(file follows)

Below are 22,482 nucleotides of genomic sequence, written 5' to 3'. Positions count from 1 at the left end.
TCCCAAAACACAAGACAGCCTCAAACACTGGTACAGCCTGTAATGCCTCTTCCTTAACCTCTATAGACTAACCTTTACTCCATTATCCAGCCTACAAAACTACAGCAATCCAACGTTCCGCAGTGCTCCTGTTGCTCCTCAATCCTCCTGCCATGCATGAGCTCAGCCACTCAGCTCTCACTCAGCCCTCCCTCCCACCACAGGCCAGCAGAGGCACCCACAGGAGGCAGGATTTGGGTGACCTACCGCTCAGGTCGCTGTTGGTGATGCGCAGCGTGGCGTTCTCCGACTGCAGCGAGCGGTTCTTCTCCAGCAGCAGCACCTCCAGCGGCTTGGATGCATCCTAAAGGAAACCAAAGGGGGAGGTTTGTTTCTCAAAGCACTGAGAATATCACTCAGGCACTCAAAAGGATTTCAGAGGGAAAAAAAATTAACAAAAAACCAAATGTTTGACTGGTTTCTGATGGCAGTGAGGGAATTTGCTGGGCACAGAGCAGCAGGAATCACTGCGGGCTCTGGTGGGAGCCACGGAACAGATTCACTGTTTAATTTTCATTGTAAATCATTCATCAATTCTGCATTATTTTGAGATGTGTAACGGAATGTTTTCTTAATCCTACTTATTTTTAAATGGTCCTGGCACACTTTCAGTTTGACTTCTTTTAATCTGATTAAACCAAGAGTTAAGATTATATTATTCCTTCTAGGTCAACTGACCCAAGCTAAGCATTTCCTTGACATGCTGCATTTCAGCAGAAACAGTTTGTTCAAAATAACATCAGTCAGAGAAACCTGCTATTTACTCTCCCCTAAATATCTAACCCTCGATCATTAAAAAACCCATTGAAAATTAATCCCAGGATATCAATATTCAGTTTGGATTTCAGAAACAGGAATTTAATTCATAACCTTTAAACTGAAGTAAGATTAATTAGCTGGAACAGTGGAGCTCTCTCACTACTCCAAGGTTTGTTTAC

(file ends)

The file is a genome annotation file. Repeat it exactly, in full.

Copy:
Below are 22,482 nucleotides of genomic sequence, written 5' to 3'. Positions count from 1 at the left end.
TCCCAAAACACAAGACAGCCTCAAACACTGGTACAGCCTGTAATGCCTCTTCCTTAACCTCTATAGACTAACCTTTACTCCATTATCCAGCCTACAAAACTACAGCAATCCAACGTTCCGCAGTGCTCCTGTTGCTCCTCAATCCTCCTGCCATGCATGAGCTCAGCCACTCAGCTCTCACTCAGCCCTCCCTCCCACCACAGGCCAGCAGAGGCACCCACAGGAGGCAGGATTTGGGTGACCTACCGCTCAGGTCGCTGTTGGTGATGCGCAGCGTGGCGTTCTCCGACTGCAGCGAGCGGTTCTTCTCCAGCAGCAGCACCTCCAGCGGCTTGGATGCATCCTAAAGGAAACCAAAGGGGGAGGTTTGTTTCTCAAAGCACTGAGAATATCACTCAGGCACTCAAAAGGATTTCAGAGGGAAAAAAAATTAACAAAAAACCAAATGTTTGACTGGTTTCTGATGGCAGTGAGGGAATTTGCTGGGCACAGAGCAGCAGGAATCACTGCGGGCTCTGGTGGGAGCCACGGAACAGATTCACTGTTTAATTTTCATTGTAAATCATTCATCAATTCTGCATTATTTTGAGATGTGTAACGGAATGTTTTCTTAATCCTACTTATTTTTAAATGGTCCTGGCACACTTTCAGTTTGACTTCTTTTAATCTGATTAAACCAAGAGTTAAGATTATATTATTCCTTCTAGGTCAACTGACCCAAGCTAAGCATTTCCTTGACATGCTGCATTTCAGCAGAAACAGTTTGTTCAAAATAACATCAGTCAGAGAAACCTGCTATTTACTCTCCCCTAAATATCTAACCCTCGATCATTAAAAAACCCATTGAAAATTAATCCCAGGATATCAATATTCAGTTTGGATTTCAGAAACAGGAATTTAATTCATAACCTTTAAACTGAAGTAAGATTAATTAGCTGGAACAGTGGAGCTCTCTCACTACTCCAAGGTTTGTTTAC